This is part of a wider picture of insufficient resources to address health needs. According to a CNN report; “the US remains a poor outlier in overall women’s health – in part because of maternal health, an area that experts agree deserves more attention worldwide.”

The World Health Organization (WHO) evaluates women’s health needs globally, but some of the issues it highlights apply to the US specifically. It mentions that in some ways, women are “disadvantaged by discrimination rooted in sociocultural factors”. Examples of this according to WHO is women’s vulnerability to contracting HIV/AIDS, and their risk of malnourishment due to poverty and having children to feed.

Against this rather bleak picture, there are also more affluent women with better access to healthcare support. However, they could lead busy, high-pressured lives, and find it hard to make time to address their healthcare needs until they become critical.

With all of this in mind, women need to be more determined to access healthcare services. This needs to be part of an overarching aim to protect their health through their diet, lifestyle, and sufficient self-care in general.

There is also a need for health and social care providers in the US to continue to increase their women’s care services and make them as readily available as possible. For this to happen, they need to recruit nursing professionals who specialize in women’s health. 

Choosing women’s health nursing as a career

This complex picture of women’s health needs and challenges partly explains why the demand for nurses who specialize in this field is so buoyant. In fact, according to the US Bureau of Labor Statistics, nursing in general is a profession experiencing a strong growing need for more applicants. Between 2021 and 2031, there will be an estimated 203,200 registered nursing openings every year. The nursing profession is highly diverse and there are a lot of different specialties individuals can pursue in a wide range of settings. 

So, how can individuals decide if they want to become a nursing professional in women’s health? There are various ways to specialize in women’s health matters once an individual decides to become a nurse as either a first or second career.

The starting point is always to find the best nursing specialties to match the personality, ambitions and preferences of the individual. As a result, when they commit to online programs, such as a Second-Degree Distance Hybrid Bachelor of Science in Nursing from Holy Family University, they have a clear direction in mind. Programs like this can ensure that students become competent and compassionate nurses in a medical field that brings them the most job satisfaction.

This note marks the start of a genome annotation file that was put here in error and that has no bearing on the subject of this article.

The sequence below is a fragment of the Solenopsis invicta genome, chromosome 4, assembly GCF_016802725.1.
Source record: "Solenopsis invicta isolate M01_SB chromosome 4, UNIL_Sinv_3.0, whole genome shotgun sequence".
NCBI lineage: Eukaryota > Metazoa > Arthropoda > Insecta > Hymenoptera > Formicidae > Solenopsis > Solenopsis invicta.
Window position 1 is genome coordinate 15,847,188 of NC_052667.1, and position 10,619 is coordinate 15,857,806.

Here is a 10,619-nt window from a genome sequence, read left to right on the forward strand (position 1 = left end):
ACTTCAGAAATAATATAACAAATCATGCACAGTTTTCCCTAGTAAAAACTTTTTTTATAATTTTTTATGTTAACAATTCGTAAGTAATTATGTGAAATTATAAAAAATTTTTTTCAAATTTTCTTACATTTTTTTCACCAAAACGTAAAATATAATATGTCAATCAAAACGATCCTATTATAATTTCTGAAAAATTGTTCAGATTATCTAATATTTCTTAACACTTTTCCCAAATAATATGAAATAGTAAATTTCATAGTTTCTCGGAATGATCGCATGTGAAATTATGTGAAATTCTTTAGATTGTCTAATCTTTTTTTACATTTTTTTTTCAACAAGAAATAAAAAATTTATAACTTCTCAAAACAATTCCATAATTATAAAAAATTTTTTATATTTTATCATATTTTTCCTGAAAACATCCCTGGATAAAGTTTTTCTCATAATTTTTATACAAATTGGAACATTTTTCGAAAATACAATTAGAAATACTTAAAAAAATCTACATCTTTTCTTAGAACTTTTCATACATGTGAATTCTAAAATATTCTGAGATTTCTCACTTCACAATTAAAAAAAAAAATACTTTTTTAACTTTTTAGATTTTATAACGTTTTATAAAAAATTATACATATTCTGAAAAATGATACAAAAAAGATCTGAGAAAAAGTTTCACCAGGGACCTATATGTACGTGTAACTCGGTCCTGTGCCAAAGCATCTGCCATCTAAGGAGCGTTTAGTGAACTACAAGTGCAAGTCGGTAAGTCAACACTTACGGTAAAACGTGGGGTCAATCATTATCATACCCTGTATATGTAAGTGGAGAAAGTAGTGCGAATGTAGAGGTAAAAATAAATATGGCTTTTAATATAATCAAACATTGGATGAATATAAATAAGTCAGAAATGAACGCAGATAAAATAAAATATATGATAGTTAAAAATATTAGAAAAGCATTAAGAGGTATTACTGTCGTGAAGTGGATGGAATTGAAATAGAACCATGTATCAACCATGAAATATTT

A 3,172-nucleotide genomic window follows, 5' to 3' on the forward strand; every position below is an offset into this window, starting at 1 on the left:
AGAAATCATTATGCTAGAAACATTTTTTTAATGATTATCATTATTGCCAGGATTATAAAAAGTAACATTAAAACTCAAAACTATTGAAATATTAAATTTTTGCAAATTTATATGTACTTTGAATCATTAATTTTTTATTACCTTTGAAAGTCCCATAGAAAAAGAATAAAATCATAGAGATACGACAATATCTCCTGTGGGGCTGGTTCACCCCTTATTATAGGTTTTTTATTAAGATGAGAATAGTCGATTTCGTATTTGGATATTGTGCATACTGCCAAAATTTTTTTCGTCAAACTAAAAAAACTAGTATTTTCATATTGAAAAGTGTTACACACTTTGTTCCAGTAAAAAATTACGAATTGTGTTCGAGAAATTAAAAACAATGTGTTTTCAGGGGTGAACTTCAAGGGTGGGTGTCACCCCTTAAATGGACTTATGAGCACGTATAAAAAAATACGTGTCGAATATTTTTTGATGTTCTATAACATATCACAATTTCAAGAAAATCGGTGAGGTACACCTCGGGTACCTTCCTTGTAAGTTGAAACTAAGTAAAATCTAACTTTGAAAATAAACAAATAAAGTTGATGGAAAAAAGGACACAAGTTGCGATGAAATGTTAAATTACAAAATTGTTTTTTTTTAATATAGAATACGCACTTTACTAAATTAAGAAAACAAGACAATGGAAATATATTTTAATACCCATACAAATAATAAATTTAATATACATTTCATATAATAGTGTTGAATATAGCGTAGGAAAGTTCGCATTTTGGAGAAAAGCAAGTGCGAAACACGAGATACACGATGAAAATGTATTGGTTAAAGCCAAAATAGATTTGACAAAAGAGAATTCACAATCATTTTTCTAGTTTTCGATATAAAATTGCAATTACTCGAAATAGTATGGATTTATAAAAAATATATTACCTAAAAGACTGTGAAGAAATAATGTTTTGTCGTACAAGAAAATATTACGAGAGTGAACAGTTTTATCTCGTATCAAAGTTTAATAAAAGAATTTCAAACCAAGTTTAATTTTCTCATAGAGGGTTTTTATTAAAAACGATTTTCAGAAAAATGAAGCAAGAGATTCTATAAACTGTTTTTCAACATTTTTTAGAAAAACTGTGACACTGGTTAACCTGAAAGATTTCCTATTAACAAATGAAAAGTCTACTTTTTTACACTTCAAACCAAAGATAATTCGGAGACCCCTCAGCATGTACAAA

Deciding whether to focus on women’s health or some other niche can involve other considerations too, of course. It is natural for anyone starting their career in nursing to want to know which roles command the best salaries and other perks. However, neonatal and midwife nursing roles are also attractive for many new starters. Individuals may be particularly interested to note that a certified nurse midwife is one of the highest paid jobs in this profession.

There are many other jobs designed specifically to provide nursing care to women.

Women’s health nurse practitioners 

These healthcare professions provide general medical care for women of all ages. They can also be based within medical specialties that experience significant numbers of female patients, such as mental health, urology, cardiac care, and domestic/sexual abuse clinics.

A women’s health nurse practitioner (WHNP) would also support women patients from diagnosis and treatment, through to their recovery or management of chronic illnesses. They need to be versatile and able to practice equality too, as they could be providing healthcare services to biological, intersex, and transgender women.

WHNPs often play a preventative role too, providing valuable guidance and testing for adolescent healthcare through to women in geriatric care settings. Disease prevention and early detection is a key part of being a professional entrusted with keeping women healthy. Hospitals are not the only place patients could find WHNPs. They are also based in private practice offices, clinics, and universities.

Due to the diverse nature of their roles, WHNPs certainly need to have excellent listening and problem-solving skills, alongside their professional qualifications. This includes having the patience and communication skills needed to answer questions and soothe people in what can be distressing or worrying circumstances.

One of the reasons becoming a WHNP is so appealing to many nurses, is that it is a healthcare role that offers a great deal of flexibility. The wide range of vacancies in women’s health services includes full and part-time roles, as well as internships, at various levels of skill and experience. One of the main niche roles that WHNPs would fulfill, would be nursing jobs connected to gynecological healthcare.